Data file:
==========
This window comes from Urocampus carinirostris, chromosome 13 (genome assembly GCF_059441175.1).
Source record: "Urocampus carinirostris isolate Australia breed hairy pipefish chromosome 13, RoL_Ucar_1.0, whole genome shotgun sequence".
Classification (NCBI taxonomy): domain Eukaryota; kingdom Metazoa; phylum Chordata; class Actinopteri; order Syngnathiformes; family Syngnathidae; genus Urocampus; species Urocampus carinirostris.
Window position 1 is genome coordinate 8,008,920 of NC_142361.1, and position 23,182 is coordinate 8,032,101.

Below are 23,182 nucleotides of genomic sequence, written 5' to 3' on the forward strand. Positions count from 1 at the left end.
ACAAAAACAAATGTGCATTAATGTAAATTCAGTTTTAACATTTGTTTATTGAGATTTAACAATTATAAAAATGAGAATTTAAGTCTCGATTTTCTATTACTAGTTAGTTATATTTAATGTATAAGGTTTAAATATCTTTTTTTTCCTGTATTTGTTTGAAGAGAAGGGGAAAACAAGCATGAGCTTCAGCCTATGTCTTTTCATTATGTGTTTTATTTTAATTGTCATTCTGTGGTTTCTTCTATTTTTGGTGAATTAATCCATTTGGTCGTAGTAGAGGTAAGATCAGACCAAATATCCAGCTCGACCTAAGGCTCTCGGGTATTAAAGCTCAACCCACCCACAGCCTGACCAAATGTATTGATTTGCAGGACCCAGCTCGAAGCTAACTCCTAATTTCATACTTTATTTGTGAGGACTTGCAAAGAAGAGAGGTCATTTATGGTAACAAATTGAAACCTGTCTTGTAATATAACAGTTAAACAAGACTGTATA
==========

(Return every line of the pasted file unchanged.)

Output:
This window comes from Urocampus carinirostris, chromosome 13 (genome assembly GCF_059441175.1).
Source record: "Urocampus carinirostris isolate Australia breed hairy pipefish chromosome 13, RoL_Ucar_1.0, whole genome shotgun sequence".
Classification (NCBI taxonomy): domain Eukaryota; kingdom Metazoa; phylum Chordata; class Actinopteri; order Syngnathiformes; family Syngnathidae; genus Urocampus; species Urocampus carinirostris.
Window position 1 is genome coordinate 8,008,920 of NC_142361.1, and position 23,182 is coordinate 8,032,101.

Below are 23,182 nucleotides of genomic sequence, written 5' to 3' on the forward strand. Positions count from 1 at the left end.
ACAAAAACAAATGTGCATTAATGTAAATTCAGTTTTAACATTTGTTTATTGAGATTTAACAATTATAAAAATGAGAATTTAAGTCTCGATTTTCTATTACTAGTTAGTTATATTTAATGTATAAGGTTTAAATATCTTTTTTTTCCTGTATTTGTTTGAAGAGAAGGGGAAAACAAGCATGAGCTTCAGCCTATGTCTTTTCATTATGTGTTTTATTTTAATTGTCATTCTGTGGTTTCTTCTATTTTTGGTGAATTAATCCATTTGGTCGTAGTAGAGGTAAGATCAGACCAAATATCCAGCTCGACCTAAGGCTCTCGGGTATTAAAGCTCAACCCACCCACAGCCTGACCAAATGTATTGATTTGCAGGACCCAGCTCGAAGCTAACTCCTAATTTCATACTTTATTTGTGAGGACTTGCAAAGAAGAGAGGTCATTTATGGTAACAAATTGAAACCTGTCTTGTAATATAACAGTTAAACAAGACTGTATA